Will her bad credit prevent him from getting a mortgage?

Dear Liz: Is it possible for me to buy a home without having my wife on the mortgage? She lost her business because of the recession. I do not want to deal with her creditors.

 Answer: You can apply for a mortgage based solely on your own income, credit scores and debt-to-income ratio, if those are sufficient to buy the house you want. Your wife’s income and credit does not have to be considered.

If you can’t swing the purchase without her income, though, you’ll both need to spend some time improving her credit scores. That might include adding her as an authorized user to your credit cards. Another option is to negotiate settlements with her creditors in return for their deleting the collection accounts from her credit reports. You’d want to be cautious in these negotiations, especially if the statute of limitations on the debts hasn’t expired and your wife could be sued. Consider visiting DebtCollectionAnswers.com for help in negotiating with creditors.

Short sales, foreclosures have similar effect on credit scores

Dear Liz: I went through a divorce in the last year after being separated for two years. During our separation, we closed credit cards with high balances to make sure neither party would spend more on credit. We also had to short sell our home. So, as a single woman in her mid-30s, I have credit that’s somewhat shot for now. How many months should I expect the short sale to affect my credit scores? And was closing the credit card accounts good or bad for my credit?

Answer: Closing credit accounts can’t help your credit scores and may hurt them. In a divorce, however, it’s usually wise to close all joint accounts. Otherwise, your credit rating is in the hands of your ex-spouse, who could trash your scores by paying accounts late or maxing out credit lines.

In any case, the short sale probably had a much greater effect on your credit than the account closures. Short sales typically damage your credit as much as a foreclosure, according to the company that created the leading FICO credit score. Recovery times are measured in years, not months. If your scores weren’t that high to begin with — say 680 in the 300-to-850 FICO scale — it would take about three years for your numbers to return to their old levels. If your scores were high, say 780, it would take about seven years to restore them to their old peaks.

These recovery times assume you handle credit responsibly from now on. That means having and lightly using a credit card or two, making all payments on time and ensuring no account goes to collections.

There’s more than one way out of credit card debt

Dear Liz: In your book “Your Credit Score,” you note that one of the best ways to improve your credit score and lighten your credit card load is to get a personal loan with a credit union and pay it off in installments.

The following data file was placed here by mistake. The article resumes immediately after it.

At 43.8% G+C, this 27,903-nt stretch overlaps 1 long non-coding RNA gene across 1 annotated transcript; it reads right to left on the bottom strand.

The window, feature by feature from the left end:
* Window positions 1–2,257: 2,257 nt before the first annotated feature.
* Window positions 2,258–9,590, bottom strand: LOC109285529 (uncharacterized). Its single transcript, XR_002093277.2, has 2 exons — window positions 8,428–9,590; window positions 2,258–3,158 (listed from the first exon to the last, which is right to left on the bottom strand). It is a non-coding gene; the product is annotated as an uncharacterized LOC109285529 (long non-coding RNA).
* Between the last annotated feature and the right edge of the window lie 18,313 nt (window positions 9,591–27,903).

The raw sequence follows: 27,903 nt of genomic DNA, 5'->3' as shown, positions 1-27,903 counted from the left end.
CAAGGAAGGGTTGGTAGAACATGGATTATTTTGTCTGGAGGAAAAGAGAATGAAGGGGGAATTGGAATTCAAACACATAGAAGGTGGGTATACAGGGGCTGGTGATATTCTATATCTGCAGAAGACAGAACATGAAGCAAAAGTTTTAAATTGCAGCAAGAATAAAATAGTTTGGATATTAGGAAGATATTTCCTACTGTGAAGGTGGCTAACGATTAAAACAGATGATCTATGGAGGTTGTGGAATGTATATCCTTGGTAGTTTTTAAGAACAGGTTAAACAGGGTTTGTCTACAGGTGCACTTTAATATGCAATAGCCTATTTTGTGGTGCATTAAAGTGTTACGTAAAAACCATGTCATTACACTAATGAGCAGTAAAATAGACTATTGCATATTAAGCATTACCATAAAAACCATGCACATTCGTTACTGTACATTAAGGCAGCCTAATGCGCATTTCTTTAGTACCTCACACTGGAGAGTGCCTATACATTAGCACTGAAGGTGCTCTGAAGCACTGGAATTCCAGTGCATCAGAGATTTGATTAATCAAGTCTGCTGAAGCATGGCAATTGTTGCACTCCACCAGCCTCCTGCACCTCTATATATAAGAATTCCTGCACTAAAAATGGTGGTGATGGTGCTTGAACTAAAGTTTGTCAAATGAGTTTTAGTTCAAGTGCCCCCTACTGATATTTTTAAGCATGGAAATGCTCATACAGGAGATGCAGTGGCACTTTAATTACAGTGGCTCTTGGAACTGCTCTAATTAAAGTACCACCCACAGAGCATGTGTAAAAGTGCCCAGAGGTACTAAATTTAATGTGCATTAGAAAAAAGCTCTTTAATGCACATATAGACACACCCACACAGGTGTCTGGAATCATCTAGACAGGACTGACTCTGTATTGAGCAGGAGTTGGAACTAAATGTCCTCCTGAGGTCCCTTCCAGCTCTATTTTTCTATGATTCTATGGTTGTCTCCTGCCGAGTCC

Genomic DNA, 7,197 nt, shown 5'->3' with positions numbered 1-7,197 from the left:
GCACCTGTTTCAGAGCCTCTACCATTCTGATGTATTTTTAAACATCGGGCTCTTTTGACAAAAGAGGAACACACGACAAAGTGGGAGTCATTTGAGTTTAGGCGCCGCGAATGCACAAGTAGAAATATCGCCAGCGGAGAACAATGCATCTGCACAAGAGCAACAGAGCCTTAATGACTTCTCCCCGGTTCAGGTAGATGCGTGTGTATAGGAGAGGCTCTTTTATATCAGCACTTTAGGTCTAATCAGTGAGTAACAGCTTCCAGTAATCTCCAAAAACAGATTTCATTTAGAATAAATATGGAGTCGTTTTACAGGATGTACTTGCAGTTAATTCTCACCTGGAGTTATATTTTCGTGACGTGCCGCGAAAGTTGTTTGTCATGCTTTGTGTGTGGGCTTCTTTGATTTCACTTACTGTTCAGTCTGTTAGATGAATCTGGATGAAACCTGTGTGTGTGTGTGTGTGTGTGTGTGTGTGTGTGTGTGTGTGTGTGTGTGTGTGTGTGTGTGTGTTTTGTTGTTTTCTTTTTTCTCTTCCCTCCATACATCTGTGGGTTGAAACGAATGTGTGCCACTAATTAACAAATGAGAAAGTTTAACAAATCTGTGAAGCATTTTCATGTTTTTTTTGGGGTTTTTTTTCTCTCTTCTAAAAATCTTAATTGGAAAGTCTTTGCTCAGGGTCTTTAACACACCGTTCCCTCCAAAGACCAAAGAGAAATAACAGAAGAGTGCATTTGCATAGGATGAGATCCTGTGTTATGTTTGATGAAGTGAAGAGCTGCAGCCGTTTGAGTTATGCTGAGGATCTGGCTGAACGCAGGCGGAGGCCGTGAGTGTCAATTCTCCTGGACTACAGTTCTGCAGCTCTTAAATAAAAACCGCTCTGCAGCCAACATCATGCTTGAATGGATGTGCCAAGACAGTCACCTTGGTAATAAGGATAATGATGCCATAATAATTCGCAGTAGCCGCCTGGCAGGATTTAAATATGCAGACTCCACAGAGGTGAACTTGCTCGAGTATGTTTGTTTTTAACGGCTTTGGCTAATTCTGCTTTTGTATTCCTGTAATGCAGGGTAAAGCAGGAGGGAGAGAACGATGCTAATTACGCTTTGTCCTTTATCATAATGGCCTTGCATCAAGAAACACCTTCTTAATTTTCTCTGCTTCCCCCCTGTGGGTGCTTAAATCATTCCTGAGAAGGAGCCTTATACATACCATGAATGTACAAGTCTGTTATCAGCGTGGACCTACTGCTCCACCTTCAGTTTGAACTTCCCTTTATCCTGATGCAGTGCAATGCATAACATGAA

I have two high-interest credit card balances that are hovering right near my credit limits (a little over $15,000 total) that comprise the vast majority of my debt. I’d love to get an installment loan to pay them off, but I’ve applied several times and several places for personal loans — including my credit union — and have either been denied or not given a sufficient loan to cover the total amount. I also don’t have $15,000 in cash sitting around in a savings account to secure a loan of that size.

In this situation, what would you recommend? The minimum payments on these two cards are roughly $190 and $160 each, and I’d love to be able to combine them and maybe even save a few bucks too.

Answer: What you seem to be talking about is a secured personal loan, rather than one that’s unsecured. Secured personal loans typically require that you have an equivalent amount in a bank account or certificate of deposit as collateral for the loan. If you have the cash, though, you wouldn’t need the loan — you could use the money to pay off your debt.

Unsecured personal loans don’t have collateral. The bank or credit union is relying on your word that you’ll repay the loan. Not surprisingly, lenders can be pretty picky about whose word they will trust. Few will take a risk on borrowers with poor credit scores — and those maxed-out cards, accompanied by all those loan applications, aren’t helping yours.

For now, give up the idea of getting a loan. Instead, take whatever cash you have to pay down the cards as far as you can. Retain $500 or so as an emergency fund, but put the rest to use in eliminating this high-rate debt.

Next, start cutting expenses so you can free up more money to repay your debt. Do you eat out? Cut back. Pay for TV? Ditch the cable. Take vacations? Stay home for a while. None of these sacrifices has to be more than temporary, as long as you’re willing to stop adding to your debt.

Paying credit card debt is a lot like losing weight. If you don’t make much effort, you won’t get much result. But sending in big payments each month will help you see progress pretty quickly, which can inspire you to keep going.

Once you’ve got the debt paid off, don’t charge more on the cards than you can afford to pay off each month.